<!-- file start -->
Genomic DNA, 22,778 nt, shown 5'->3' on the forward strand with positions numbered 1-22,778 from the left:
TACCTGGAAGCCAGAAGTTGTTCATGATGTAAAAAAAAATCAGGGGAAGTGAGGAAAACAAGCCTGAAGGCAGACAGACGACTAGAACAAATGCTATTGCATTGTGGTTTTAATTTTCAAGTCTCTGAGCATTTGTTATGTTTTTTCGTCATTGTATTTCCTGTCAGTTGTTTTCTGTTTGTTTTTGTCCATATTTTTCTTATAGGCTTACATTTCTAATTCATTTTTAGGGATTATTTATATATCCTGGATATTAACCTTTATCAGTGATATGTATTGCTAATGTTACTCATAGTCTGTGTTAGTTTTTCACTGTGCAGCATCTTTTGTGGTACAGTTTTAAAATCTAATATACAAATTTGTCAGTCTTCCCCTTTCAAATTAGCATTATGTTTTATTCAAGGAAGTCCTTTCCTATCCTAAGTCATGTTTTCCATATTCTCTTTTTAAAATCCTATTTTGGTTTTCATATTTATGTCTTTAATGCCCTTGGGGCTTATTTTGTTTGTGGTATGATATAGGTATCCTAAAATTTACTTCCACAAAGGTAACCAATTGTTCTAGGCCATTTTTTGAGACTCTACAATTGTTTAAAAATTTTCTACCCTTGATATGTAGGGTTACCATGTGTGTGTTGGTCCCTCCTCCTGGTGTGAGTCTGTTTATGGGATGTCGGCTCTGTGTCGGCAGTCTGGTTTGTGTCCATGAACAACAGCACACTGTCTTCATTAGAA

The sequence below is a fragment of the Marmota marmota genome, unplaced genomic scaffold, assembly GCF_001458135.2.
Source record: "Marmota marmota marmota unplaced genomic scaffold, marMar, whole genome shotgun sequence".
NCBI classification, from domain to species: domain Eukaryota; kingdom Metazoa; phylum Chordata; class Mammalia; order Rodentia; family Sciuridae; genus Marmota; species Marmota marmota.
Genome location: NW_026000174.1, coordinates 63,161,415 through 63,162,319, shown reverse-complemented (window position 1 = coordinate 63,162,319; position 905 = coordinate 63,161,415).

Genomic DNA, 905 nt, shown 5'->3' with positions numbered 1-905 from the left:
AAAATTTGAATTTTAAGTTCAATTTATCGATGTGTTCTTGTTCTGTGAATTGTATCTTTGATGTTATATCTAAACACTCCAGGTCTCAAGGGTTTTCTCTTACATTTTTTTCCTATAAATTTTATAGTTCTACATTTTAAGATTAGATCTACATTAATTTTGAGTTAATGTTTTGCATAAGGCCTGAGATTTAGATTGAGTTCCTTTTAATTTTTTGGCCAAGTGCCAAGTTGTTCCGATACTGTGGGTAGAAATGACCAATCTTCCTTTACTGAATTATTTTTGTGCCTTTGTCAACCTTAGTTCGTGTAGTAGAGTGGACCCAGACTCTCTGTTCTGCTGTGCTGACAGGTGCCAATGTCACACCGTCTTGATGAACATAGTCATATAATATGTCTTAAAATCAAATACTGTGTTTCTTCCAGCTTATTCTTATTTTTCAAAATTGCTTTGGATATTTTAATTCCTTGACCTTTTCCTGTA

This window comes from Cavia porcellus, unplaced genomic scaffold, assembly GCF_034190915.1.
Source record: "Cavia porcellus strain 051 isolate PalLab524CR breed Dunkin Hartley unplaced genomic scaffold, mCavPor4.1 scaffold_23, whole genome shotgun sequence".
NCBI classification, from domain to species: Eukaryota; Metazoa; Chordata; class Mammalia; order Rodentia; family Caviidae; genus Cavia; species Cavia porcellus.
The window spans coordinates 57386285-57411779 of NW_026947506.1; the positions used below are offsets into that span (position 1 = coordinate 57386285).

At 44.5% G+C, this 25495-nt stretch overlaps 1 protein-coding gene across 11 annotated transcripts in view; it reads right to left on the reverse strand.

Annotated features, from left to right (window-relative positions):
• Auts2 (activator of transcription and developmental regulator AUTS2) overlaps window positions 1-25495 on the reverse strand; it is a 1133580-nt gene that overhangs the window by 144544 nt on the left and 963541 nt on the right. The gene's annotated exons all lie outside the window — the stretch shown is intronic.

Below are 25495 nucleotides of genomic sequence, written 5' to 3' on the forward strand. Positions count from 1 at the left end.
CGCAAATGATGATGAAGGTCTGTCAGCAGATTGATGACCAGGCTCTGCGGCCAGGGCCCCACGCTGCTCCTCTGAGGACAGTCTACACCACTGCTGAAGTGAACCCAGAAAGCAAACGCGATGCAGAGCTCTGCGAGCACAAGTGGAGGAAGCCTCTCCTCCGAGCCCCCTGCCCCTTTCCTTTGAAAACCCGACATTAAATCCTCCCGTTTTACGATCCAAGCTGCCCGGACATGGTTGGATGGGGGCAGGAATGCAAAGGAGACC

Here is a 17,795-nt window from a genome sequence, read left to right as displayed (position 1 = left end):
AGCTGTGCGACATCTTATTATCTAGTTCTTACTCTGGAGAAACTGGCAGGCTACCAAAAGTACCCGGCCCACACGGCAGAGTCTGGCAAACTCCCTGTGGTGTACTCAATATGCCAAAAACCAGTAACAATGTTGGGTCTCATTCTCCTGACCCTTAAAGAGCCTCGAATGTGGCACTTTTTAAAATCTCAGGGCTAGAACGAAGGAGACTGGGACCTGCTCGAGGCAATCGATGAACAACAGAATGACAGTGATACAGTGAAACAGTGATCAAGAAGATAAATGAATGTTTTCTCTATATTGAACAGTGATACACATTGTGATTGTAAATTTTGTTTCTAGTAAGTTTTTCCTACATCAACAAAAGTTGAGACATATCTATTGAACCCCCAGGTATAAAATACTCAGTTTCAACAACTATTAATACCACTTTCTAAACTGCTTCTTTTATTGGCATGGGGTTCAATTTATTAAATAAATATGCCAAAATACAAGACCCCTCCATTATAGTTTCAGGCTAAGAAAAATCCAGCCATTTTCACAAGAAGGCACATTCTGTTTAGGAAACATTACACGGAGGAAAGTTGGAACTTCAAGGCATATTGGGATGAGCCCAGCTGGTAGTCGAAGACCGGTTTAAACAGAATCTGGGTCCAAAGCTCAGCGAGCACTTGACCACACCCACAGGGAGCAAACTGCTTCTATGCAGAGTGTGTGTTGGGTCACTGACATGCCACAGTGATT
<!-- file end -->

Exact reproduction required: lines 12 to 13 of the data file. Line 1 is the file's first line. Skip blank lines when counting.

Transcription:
The window spans coordinates 57386285-57411779 of NW_026947506.1; the positions used below are offsets into that span (position 1 = coordinate 57386285).

At 44.5% G+C, this 25495-nt stretch overlaps 1 protein-coding gene across 11 annotated transcripts in view; it reads right to left on the reverse strand.